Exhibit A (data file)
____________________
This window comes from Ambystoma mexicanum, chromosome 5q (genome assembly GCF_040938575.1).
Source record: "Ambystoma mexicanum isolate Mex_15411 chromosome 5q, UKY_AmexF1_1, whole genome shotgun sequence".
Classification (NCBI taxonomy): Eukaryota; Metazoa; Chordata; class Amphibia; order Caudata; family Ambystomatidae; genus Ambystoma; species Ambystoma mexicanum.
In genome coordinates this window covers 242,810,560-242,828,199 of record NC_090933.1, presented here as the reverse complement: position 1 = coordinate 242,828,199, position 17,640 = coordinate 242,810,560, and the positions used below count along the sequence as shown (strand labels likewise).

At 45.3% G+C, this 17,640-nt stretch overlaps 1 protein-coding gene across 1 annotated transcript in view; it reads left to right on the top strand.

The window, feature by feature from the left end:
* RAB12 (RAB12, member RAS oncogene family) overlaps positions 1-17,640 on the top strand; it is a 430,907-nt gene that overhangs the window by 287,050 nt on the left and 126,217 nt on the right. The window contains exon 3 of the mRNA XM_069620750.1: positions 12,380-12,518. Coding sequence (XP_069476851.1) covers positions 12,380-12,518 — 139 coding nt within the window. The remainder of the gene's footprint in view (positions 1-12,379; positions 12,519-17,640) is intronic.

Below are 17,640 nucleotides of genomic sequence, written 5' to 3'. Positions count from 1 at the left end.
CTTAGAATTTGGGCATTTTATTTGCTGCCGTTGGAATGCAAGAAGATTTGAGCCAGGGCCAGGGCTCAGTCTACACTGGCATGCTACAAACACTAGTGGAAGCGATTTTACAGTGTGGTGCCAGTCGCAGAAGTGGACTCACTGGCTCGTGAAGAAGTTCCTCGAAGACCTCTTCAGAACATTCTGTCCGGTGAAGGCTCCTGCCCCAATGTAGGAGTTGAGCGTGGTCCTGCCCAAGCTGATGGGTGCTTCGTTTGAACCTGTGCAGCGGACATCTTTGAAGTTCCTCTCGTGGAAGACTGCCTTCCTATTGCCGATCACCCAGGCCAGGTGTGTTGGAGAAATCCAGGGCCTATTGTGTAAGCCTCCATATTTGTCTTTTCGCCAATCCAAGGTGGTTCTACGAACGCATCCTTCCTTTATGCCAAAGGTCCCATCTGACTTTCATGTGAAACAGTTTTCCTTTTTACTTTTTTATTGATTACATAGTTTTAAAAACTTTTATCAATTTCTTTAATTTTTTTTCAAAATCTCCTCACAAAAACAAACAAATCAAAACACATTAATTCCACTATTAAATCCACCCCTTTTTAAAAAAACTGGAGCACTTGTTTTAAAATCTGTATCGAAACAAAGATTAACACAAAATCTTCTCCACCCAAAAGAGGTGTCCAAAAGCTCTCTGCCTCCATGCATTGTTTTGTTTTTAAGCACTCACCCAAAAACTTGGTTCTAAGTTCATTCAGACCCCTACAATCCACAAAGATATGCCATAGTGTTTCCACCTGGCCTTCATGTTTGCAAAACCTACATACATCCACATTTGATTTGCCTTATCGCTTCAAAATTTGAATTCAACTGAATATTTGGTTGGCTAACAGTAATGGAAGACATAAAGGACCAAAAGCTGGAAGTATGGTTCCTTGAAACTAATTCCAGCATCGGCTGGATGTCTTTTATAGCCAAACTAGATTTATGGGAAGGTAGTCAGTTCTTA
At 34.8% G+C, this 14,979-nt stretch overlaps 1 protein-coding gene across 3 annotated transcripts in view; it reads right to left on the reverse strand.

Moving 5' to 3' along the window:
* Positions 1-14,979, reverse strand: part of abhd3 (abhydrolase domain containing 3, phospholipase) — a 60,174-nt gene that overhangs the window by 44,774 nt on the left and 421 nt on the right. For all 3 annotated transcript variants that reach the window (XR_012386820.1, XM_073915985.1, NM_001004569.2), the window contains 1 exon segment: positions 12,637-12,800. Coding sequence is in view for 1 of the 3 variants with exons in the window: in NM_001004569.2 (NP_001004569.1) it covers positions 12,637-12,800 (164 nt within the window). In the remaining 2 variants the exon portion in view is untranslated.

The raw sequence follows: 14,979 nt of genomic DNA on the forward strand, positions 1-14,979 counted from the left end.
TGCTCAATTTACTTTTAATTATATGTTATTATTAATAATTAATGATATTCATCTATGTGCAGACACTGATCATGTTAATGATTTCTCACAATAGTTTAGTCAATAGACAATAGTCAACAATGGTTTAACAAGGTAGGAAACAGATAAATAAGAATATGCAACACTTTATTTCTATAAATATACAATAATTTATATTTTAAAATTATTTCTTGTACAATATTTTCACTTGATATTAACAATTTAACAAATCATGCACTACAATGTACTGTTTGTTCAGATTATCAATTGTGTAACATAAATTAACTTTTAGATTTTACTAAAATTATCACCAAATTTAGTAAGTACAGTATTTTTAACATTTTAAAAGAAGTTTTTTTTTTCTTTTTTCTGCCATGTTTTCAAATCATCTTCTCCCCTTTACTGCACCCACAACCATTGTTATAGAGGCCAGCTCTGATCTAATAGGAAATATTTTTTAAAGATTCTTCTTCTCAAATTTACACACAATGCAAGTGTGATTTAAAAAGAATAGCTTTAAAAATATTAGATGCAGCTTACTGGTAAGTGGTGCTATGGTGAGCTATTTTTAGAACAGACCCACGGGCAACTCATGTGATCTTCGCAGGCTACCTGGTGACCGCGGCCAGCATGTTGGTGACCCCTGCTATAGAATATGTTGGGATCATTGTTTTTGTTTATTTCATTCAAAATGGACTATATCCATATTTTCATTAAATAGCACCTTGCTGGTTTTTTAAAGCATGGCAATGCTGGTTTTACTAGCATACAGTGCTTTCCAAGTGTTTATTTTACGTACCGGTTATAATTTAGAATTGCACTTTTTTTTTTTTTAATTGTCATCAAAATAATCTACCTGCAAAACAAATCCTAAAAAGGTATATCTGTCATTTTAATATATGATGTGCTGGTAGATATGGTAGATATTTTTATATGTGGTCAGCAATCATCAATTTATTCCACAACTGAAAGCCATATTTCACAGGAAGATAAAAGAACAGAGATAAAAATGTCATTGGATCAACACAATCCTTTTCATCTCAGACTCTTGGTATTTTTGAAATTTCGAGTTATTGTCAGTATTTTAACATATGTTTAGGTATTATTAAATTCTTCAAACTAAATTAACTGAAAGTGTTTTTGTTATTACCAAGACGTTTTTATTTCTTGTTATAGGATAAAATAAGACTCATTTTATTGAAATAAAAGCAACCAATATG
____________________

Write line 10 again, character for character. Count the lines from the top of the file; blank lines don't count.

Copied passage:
At 34.8% G+C, this 14,979-nt stretch overlaps 1 protein-coding gene across 3 annotated transcripts in view; it reads right to left on the reverse strand.